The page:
Due to my article about the Hope Pedal Jet, one of our readers, Candy Taff Carr, got in contact with her cousin, Terry Fisher, who was the first pilot when he was around five in 1957. Terry then sent us some wonderful information and pictures.

Recently, I found myself in the Hope Library once again going back in time looking at a great community resource, the annals of “The Hope Star-Journal.”

Terry's dad, Don Fisher, was coach of the Hope Red Devils from 1952-57 and later became the Hope High School principal until 1960. Afterward, he went to Madison and became their guidance counselor.

From what I could gather from the old newspaper pages, Coach Fisher had some really good seasons while others were always promising toward the end. The writer for the 1952 team stated, “Basketball outlook is better.” The 1953 writer then said, “It could be the best team since Shepherd and Mize.”

The '54 team went 15-6 and the '57 team was 13-9. According to Terry, his dad was very analytic when it came to sports, often turning the sound down on the television while watching designed plays. I suspect that would be the primary reason for his teams reportedly improving and peaking at the end of each season. The amount of basketball material fluctuated in the paper from one year to the next.

Terry recalls wearing black pants, a white shirt, a black bow tie, and black/white saddle shoes. A large white jet pilot helmet was the last piece of his outfit to go on. The jet was black and white. He rehearsed with the cheerleaders. Game time, Terry would pedal his jet while leading the cheerleaders and the players down the ramp entering the old gym and would park at the center of the court. The atmosphere was similar to the movie “Hoosiers.” When the sectional was moved from Shelbyville to Columbus, he recalls being terrified pedaling the jet onto the huge gym of the Columbus Bulldogs.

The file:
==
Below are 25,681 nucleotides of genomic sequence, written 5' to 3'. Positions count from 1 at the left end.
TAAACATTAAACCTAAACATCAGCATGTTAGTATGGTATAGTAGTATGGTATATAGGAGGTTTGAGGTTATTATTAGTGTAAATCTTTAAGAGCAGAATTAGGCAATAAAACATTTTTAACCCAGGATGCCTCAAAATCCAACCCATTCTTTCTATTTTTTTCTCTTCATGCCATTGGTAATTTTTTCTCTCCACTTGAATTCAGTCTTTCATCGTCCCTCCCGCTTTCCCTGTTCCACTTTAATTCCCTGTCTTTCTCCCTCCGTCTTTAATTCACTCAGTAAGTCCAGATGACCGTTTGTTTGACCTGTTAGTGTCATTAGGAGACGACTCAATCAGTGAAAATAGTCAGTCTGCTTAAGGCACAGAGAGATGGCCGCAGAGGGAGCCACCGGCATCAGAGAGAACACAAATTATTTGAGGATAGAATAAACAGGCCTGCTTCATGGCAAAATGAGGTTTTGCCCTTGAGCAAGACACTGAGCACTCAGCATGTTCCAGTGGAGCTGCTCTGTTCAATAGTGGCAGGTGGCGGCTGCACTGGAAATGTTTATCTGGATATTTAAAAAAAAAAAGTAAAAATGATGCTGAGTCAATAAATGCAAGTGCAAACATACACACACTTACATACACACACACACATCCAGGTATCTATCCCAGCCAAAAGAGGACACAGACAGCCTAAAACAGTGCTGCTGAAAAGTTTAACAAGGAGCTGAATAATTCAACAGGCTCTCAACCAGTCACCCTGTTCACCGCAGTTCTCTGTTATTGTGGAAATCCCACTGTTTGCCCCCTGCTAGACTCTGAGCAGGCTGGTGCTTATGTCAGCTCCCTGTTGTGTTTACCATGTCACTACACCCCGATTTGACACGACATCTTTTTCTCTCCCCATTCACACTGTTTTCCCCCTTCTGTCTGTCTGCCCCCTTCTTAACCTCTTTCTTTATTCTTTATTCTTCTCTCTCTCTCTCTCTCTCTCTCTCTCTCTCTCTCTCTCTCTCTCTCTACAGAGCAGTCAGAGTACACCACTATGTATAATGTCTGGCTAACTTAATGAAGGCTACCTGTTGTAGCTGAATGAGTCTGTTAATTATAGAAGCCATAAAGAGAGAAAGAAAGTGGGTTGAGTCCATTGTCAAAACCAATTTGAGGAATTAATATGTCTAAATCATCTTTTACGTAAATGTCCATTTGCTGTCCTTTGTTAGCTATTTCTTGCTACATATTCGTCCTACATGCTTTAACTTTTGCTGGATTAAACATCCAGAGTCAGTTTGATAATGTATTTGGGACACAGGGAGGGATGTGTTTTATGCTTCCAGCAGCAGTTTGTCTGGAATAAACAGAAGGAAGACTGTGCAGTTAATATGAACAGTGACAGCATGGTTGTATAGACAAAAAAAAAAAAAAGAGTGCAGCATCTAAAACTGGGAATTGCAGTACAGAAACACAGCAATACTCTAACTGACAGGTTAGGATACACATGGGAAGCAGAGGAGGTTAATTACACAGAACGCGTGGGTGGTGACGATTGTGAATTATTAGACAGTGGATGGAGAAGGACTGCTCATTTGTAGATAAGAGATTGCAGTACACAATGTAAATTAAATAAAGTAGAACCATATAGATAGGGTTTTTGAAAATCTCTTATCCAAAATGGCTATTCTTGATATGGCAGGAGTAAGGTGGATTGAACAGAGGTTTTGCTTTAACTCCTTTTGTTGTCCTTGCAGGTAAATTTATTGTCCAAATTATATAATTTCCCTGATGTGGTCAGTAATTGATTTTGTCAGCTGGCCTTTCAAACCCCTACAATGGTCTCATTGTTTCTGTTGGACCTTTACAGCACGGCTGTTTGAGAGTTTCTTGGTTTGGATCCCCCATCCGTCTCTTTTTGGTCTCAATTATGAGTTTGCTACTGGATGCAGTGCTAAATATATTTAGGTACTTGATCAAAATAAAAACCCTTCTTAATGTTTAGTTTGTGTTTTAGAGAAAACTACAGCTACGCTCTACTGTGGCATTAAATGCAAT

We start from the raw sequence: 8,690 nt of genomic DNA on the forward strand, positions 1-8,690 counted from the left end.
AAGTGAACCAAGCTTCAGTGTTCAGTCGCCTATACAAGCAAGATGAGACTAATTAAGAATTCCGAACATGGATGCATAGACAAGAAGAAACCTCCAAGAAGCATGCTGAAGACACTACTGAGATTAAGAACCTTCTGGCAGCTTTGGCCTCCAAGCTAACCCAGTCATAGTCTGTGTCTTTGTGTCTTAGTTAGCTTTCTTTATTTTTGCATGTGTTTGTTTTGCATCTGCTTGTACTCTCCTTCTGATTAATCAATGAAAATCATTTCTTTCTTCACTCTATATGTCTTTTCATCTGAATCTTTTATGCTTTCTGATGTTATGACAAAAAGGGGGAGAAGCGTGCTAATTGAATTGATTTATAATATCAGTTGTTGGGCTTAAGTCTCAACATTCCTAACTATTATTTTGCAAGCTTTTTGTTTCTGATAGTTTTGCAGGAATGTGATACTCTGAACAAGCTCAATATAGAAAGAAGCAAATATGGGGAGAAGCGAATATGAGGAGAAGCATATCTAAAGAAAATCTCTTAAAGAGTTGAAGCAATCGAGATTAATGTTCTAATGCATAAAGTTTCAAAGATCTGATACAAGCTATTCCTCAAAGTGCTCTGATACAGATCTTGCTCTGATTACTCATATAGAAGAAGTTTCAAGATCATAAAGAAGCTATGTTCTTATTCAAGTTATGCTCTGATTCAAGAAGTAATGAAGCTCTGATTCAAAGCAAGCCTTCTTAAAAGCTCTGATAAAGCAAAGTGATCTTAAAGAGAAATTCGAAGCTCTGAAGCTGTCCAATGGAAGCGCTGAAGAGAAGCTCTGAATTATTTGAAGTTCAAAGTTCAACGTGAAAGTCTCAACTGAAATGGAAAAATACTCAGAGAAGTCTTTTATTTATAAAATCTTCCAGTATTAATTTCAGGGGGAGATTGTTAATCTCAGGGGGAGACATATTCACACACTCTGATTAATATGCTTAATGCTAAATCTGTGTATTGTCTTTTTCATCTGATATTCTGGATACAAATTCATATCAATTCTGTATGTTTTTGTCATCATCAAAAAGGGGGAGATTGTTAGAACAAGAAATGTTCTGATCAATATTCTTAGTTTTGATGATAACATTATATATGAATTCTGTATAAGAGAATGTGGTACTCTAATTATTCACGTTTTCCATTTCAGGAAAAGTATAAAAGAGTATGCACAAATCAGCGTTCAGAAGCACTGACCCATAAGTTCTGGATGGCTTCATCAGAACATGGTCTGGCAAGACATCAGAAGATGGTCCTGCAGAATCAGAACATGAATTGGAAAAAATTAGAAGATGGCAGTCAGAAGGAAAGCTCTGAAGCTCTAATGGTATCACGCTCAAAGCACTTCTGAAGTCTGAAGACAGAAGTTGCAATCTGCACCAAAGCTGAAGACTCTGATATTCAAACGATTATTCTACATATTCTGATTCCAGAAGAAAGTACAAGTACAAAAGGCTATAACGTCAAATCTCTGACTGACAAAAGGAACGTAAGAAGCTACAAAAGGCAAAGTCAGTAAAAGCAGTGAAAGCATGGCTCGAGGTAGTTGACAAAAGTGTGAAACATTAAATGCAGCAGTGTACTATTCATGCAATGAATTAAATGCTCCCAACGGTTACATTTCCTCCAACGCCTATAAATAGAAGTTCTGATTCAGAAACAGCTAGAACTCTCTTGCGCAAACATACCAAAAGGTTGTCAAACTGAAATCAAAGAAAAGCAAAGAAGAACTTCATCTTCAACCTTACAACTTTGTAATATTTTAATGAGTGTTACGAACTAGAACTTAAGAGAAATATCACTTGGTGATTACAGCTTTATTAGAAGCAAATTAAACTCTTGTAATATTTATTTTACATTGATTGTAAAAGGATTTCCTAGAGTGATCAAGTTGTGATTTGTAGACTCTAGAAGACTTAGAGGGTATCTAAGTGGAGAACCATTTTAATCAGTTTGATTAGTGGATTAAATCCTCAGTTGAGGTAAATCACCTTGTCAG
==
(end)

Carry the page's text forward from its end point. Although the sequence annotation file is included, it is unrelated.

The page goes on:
When his dad had the team practicing, Terry would take a basketball to the stage of the gym. He would then shoot toward the basket on the side wall and chase the ball down. His dad would constantly have to remind him to keep the ball off the court. (I recall that exact goal due to being a teacher there.)

Terry graduated from Madison where he played football, basketball, and baseball. He then went to the University of Louisville where he played baseball, the same place where his dad played basketball and baseball. Terry became a pilot for U.S. Air Force for several years. Afterward, he became a corporate pilot and soon an American Airlines pilot retiring from that career after 36 years. Then, he was an air show and a movie stunt pilot for 13 years. Terry's favorite movie to participate in as a stunt pilot was for a series related to “Smokey and the Bandit.”

He has had eight airplanes over the years and still flies aerobatics at the age of 67. His plane now is an American Champion Citabria.

His dad died at the age of 91 after a career in education spanning forty years. When in Hope, the family lived on Washington Street. He recalls the Deiwert family being very helpful in providing childcare when needed.

While researching, I went back to 1950 in “The Star-Journal” when the Hope Red Devils were coached by Joe Foust. I found some interesting information about the Shelbyville Sectional from 1926-1950. A “Sectional Champion Summary” was at the very end. During that period of time, Columbus won 11 times, Shelbyville 8, Waldron 2, Fairland 2, Hope 1 (1945, 29-21 over Morristown), and Morristown 1. I thought it would be interesting to compute the average score of the winning teams and losing teams, 41 to 26. Undoubtedly, both averages would be higher for the next 25 years and so on.